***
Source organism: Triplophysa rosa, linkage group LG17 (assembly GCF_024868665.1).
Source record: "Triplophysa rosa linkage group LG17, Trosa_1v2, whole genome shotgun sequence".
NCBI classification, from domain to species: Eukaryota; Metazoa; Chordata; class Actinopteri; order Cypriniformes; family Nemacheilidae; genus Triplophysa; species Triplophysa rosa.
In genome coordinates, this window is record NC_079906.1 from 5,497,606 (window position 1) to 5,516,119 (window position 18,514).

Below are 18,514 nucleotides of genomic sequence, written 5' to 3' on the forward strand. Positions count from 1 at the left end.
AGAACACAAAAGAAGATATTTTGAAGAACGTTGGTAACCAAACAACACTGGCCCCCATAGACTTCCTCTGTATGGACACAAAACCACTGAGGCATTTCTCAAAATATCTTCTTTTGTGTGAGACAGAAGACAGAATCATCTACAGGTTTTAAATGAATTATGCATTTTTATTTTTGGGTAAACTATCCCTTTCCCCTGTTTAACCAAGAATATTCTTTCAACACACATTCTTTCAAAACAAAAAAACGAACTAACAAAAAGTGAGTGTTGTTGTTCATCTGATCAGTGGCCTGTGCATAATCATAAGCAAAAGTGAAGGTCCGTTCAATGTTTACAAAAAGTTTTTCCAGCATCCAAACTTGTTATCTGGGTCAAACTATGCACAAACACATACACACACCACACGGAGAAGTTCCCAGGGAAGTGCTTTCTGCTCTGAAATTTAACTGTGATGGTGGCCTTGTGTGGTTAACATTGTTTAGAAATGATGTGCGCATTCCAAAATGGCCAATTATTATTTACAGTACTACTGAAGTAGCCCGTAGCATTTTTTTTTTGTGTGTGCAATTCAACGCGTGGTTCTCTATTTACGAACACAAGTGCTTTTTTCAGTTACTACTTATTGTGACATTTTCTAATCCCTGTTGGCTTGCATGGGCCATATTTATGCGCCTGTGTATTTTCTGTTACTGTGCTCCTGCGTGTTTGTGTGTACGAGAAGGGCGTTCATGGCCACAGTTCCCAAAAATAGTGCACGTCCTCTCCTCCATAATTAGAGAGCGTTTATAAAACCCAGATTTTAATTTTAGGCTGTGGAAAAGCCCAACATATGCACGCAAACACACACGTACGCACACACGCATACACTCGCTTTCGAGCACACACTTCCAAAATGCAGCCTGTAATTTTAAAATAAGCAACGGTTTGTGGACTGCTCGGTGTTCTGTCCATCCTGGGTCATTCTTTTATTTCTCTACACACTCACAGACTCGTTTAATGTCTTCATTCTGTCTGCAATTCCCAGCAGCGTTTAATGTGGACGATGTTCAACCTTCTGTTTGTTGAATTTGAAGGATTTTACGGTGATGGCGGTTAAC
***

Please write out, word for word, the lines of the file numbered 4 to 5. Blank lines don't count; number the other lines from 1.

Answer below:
In genome coordinates, this window is record NC_079906.1 from 5,497,606 (window position 1) to 5,516,119 (window position 18,514).

Below are 18,514 nucleotides of genomic sequence, written 5' to 3' on the forward strand. Positions count from 1 at the left end.